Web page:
Great Allegheny Passage – Confluence to Ohiopyle, PA


Our wedding anniversary was this past Sunday, on September 26th. We decided to take an anniversary trip to Confluence PA, where we spent 3 nights at an Airbnb. We brought our bicycles with us.

Around 10:00 am on Monday, September 27th, we left on a bicycle ride.  Entry to the Great Allegheny Passage was a couple blocks from our Airbnb.  We rode from Confluence to Ohiopyle.

This is a video that Bob took with our GoPro7 camera during our bicycle ride.

I took several still images, while bicycling the trail.

Great Allegheny Passage
I am looking across the bike/pedestrian bridge
that we had just crossed over from Confluence.
The Great Allegheny Passage runs 150 miles between
Cumberland, MD and Pittsburgh, PA.
We rode the 10 miles between Confluence and Ohiopyle.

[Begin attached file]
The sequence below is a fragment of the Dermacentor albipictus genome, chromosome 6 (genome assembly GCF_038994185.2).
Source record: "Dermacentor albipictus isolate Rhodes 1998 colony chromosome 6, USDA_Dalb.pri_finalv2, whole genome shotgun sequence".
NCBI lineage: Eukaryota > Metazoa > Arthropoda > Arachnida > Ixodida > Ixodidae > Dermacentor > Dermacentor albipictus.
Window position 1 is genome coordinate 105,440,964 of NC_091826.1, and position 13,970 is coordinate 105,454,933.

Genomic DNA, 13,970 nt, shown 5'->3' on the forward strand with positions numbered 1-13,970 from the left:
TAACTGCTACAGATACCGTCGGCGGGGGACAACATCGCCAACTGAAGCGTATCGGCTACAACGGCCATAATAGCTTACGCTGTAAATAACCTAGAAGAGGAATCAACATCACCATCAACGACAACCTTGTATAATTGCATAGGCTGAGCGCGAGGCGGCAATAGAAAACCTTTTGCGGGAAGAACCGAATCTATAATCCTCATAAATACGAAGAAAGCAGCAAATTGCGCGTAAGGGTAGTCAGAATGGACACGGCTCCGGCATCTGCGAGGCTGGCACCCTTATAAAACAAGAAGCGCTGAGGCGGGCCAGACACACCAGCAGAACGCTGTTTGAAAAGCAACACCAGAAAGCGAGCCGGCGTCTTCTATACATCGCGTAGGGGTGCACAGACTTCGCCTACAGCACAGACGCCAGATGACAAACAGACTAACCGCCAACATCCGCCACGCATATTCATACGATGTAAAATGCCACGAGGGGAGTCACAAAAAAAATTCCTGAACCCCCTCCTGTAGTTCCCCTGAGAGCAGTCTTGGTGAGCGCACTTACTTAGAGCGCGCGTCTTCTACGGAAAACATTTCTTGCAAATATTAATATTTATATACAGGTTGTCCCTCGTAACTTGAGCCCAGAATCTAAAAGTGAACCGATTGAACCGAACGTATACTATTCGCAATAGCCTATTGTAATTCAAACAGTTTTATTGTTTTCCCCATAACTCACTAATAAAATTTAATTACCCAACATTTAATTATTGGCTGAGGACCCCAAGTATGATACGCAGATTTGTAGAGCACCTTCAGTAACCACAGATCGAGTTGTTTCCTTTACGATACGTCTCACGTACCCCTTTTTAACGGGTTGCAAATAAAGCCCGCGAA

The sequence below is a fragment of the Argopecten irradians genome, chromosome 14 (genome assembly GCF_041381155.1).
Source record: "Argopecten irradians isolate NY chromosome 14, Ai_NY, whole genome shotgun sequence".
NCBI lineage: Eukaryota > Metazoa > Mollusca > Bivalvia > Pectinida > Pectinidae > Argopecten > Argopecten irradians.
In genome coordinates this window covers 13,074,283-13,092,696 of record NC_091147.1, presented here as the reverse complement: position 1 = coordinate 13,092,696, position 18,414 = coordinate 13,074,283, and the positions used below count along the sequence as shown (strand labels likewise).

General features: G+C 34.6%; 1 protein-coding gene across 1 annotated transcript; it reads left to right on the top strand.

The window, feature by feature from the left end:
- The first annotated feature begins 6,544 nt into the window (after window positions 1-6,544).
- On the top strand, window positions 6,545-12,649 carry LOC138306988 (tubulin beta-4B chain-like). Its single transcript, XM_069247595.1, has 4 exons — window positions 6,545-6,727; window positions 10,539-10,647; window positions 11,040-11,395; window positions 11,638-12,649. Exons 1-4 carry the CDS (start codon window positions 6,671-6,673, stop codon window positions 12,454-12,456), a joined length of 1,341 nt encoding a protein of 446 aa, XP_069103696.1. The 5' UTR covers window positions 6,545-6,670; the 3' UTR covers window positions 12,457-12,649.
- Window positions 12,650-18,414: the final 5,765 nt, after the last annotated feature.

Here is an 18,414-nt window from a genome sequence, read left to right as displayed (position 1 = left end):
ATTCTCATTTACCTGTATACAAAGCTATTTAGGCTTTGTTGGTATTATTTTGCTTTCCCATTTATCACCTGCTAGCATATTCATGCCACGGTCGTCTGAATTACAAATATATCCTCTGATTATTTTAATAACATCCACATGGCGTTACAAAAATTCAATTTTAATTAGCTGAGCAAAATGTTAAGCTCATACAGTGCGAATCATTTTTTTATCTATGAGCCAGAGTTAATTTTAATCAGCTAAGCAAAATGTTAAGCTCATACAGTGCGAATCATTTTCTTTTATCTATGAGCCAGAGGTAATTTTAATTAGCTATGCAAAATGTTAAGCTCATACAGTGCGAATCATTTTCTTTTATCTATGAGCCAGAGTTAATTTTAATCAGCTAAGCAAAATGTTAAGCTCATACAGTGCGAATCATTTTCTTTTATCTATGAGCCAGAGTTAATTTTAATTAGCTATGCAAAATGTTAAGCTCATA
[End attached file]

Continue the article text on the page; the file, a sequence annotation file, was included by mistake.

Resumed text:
We rode along the meandering Youghiogheny River
through a mostly forested trail.
The trail surface itself was mainly crushed stone.
Youghiogheny River
Opposite the river on one part of the trail was a wall of rocks.
What a nice resting spot along the trail!
Ohiopyle, PA
We had a picnic lunch here.
At this portion of the trail we were on our way from Ohiopyle to Connellsville.
We did cross over the bridge, but rode no further.

I am very pleased with myself that I was able to complete the Great American Passage from Confluence to Ohiopyle.  I have ridden very little this year. I may have been able to make the return trip, but I didn’t want to push it.  My knee hurt, and the pain would undoubtedly worsen.  Bob rode back to Confluence to get the car. 

After Bob left I rode my bicycle downhill, just a short way back from where we had our picnic, to Ohiopyle State Park. I walked a short way along the Youghiogheny River, admiring the rapids and waterfalls.